Scientists at the Salk Institute have discovered an on-and-off “switch” in cells that points to a way to encourage healthy cells to keep dividing and generating, for example, new lung or liver tissue — even in old age — and may hold the key to healthy aging. In our bodies, newly divided cells constantly replenish lungs, skin, liver and other organs. However, most human cells cannot divide indefinitely — with each division, a telomere (a cellular timekeeper at the ends of chromosomes) shortens. When this timekeeper becomes too short, cells can no longer divide, causing organs and tissues to degenerate, as often happens in old age. But there is a way around this countdown: some cells produce an enzyme called telomerase, which rebuilds telomeres and allows cells to divide indefinitely.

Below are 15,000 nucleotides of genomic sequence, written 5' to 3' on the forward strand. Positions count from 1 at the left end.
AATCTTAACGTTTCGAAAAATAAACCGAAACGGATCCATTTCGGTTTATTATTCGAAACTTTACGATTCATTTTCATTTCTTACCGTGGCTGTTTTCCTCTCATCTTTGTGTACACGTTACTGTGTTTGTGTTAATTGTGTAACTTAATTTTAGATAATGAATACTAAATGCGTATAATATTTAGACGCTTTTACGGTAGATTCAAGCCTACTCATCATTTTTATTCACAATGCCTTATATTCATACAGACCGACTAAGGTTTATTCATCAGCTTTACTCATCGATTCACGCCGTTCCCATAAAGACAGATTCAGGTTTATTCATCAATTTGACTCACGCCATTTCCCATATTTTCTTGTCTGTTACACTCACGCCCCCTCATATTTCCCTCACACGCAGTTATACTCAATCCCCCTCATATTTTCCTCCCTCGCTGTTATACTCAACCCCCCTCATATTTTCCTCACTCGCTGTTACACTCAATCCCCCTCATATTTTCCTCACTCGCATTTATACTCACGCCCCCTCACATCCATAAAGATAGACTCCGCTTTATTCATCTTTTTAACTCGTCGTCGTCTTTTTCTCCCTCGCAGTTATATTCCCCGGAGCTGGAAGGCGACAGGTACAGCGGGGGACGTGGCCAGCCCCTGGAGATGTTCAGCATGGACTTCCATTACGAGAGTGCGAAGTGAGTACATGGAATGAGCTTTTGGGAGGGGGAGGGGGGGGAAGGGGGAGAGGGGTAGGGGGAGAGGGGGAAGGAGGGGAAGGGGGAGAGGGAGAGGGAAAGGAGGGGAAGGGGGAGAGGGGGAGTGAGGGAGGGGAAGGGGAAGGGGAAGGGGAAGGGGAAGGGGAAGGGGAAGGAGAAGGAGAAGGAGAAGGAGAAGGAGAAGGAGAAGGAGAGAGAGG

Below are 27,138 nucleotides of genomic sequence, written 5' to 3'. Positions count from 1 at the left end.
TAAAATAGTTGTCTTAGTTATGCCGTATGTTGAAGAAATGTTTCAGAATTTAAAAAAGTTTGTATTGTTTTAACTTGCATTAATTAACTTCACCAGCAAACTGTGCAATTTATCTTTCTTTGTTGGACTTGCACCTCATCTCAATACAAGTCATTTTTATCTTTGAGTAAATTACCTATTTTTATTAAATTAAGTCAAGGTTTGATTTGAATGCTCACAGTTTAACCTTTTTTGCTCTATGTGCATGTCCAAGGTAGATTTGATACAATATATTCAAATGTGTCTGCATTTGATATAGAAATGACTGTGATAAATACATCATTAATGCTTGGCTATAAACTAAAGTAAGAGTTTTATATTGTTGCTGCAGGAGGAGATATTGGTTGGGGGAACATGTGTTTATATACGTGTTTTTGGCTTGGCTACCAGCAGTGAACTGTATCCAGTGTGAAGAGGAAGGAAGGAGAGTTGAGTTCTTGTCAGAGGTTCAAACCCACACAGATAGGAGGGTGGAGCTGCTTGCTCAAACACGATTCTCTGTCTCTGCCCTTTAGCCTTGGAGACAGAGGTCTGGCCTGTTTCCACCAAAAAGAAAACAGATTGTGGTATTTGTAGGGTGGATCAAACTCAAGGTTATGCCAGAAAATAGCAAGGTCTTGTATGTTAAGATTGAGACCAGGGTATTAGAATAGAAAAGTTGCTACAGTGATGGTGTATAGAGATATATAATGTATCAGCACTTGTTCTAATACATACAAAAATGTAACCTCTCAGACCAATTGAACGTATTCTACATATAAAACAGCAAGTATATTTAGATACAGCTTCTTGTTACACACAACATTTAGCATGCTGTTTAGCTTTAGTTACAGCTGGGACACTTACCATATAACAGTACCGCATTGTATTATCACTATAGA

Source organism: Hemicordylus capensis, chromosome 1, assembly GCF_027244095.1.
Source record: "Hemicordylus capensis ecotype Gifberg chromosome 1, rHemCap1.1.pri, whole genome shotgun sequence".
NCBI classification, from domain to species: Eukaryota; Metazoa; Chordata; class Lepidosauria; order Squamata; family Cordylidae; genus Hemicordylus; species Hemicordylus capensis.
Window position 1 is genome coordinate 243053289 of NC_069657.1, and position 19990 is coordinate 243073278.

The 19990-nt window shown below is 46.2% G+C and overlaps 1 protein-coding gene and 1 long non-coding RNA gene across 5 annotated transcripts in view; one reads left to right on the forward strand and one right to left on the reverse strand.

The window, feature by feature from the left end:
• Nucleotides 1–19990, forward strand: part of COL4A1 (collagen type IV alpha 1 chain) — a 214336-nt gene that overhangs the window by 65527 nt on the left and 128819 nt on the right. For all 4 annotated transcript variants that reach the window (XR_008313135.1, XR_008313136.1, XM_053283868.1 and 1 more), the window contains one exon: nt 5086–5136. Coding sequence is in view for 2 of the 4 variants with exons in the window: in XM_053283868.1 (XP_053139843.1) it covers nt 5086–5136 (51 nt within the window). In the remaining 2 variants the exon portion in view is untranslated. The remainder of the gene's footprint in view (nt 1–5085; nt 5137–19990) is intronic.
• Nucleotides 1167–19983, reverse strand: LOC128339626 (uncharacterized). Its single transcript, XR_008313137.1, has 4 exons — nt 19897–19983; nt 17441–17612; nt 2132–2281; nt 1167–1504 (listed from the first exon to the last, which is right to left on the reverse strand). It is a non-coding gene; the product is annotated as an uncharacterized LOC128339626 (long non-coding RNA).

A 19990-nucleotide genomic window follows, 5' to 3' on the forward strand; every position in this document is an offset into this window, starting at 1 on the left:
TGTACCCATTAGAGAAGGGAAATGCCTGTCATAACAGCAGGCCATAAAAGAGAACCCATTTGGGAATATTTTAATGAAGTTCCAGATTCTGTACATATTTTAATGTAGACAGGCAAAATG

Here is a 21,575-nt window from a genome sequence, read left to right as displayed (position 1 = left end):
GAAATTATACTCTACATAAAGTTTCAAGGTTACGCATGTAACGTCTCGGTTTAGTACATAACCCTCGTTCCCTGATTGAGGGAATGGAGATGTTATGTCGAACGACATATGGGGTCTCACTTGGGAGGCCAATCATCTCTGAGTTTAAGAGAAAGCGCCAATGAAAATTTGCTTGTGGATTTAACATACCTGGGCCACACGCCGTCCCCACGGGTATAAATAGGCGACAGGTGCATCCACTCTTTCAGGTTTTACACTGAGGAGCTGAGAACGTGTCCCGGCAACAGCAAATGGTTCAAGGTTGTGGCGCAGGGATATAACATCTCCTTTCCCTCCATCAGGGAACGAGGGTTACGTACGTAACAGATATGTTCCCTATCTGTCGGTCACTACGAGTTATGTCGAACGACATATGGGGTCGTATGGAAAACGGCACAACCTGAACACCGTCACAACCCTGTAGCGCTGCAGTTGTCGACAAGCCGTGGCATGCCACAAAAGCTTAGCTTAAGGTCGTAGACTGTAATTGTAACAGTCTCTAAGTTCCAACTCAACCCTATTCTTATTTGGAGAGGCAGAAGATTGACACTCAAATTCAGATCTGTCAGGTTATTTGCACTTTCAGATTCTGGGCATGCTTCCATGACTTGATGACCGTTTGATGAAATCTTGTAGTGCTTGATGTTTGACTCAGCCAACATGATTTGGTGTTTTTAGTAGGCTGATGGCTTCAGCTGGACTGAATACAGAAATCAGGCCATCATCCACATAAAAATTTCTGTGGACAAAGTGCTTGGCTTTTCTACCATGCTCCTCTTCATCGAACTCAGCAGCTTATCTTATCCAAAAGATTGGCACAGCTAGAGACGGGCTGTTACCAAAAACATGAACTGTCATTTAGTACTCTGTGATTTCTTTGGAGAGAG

However, in a new study published September 19 in the journal Genes and Development, scientists at the Salk Institute have discovered that telomerase, even when present, can be turned off. “Previous studies had suggested that once assembled, telomerase is available whenever it is needed,” says senior author Vicki Lundblad, professor and holder of Salk’s Ralph S. and Becky O’Connor Chair. “We were surprised to discover instead that telomerase has what is in essence an ‘off’ switch, whereby it disassembles.” Understanding how this “off” switch can be manipulated, thereby slowing down the telomere shortening process, could lead to treatments for diseases of aging (for example, regenerating vital organs later in life).